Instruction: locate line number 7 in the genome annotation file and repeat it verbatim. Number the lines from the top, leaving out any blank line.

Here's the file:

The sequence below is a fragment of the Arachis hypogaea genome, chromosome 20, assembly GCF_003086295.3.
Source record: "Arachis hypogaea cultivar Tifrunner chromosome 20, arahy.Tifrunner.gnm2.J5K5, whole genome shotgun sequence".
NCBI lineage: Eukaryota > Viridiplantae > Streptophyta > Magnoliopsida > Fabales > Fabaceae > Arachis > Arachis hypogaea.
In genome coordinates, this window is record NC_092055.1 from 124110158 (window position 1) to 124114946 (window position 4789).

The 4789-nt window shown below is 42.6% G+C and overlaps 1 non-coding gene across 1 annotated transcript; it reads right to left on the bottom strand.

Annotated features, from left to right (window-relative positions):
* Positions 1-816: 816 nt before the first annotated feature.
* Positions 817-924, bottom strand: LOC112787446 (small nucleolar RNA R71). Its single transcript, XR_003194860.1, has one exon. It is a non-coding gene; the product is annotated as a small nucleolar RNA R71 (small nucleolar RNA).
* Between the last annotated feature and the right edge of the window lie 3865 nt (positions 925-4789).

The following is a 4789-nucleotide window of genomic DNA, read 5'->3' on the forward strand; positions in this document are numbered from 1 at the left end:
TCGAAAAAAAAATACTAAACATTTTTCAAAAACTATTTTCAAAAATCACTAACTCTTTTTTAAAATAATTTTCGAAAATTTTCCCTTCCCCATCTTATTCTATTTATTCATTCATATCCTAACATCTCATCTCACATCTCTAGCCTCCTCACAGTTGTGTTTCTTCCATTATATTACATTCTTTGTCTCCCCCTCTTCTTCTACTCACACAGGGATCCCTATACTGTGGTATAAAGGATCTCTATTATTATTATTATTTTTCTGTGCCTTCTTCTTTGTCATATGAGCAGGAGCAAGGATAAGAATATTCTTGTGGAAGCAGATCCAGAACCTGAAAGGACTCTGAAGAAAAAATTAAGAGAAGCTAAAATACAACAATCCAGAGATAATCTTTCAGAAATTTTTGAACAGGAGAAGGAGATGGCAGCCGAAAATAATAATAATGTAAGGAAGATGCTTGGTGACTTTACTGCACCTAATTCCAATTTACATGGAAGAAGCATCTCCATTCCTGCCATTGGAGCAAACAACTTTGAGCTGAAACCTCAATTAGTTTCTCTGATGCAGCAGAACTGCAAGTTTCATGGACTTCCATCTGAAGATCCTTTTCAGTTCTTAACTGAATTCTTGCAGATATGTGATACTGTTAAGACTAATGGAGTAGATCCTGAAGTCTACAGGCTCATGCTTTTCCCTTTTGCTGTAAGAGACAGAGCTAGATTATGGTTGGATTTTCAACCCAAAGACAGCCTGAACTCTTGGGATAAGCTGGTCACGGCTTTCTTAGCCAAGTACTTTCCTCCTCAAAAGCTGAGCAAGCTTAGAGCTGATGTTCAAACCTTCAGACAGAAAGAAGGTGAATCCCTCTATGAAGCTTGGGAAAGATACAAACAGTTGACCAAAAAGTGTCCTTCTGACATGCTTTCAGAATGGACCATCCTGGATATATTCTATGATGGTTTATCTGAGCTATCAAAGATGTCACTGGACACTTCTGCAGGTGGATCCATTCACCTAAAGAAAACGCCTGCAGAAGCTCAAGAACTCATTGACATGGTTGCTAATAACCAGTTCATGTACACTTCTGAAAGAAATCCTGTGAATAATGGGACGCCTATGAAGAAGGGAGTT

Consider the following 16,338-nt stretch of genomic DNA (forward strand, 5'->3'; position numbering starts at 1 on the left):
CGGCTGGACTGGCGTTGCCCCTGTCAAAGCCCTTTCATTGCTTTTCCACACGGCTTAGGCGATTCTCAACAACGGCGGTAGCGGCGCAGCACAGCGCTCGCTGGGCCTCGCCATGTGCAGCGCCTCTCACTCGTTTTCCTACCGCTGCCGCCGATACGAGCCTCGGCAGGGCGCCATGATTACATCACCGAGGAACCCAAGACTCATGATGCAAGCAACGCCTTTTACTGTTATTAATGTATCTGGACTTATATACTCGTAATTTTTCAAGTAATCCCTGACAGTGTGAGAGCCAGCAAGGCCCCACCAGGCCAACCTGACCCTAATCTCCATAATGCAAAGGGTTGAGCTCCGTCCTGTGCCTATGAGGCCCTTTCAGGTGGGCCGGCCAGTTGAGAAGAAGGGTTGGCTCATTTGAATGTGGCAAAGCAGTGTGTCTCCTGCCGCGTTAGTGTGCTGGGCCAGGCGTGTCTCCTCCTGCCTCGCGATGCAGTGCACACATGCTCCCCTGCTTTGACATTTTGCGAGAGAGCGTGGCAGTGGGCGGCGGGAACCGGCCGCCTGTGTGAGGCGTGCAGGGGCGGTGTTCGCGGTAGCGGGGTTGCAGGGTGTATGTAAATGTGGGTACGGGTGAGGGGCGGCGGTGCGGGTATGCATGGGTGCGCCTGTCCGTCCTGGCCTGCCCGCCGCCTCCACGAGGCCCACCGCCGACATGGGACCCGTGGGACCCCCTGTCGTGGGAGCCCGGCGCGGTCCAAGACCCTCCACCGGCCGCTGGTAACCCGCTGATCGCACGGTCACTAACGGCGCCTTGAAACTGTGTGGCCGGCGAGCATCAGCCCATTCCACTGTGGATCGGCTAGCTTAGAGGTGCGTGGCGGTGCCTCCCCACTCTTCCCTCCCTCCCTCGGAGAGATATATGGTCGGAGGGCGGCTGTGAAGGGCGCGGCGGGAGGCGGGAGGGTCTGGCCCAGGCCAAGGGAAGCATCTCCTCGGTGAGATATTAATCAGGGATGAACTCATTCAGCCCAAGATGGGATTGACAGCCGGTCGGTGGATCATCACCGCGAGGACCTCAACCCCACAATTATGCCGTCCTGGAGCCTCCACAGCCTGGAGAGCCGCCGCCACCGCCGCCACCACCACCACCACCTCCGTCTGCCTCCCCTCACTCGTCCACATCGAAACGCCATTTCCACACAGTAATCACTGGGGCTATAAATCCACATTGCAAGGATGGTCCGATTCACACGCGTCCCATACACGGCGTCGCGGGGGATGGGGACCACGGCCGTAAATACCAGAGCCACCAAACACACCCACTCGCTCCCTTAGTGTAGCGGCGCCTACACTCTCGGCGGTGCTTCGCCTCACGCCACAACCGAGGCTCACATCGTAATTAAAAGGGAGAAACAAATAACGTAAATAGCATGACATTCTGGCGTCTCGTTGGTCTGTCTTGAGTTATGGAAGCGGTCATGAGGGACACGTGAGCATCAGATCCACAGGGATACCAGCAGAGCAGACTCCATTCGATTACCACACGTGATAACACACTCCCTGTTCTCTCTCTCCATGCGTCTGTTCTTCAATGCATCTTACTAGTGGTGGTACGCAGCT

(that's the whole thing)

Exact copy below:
* Positions 1-816: 816 nt before the first annotated feature.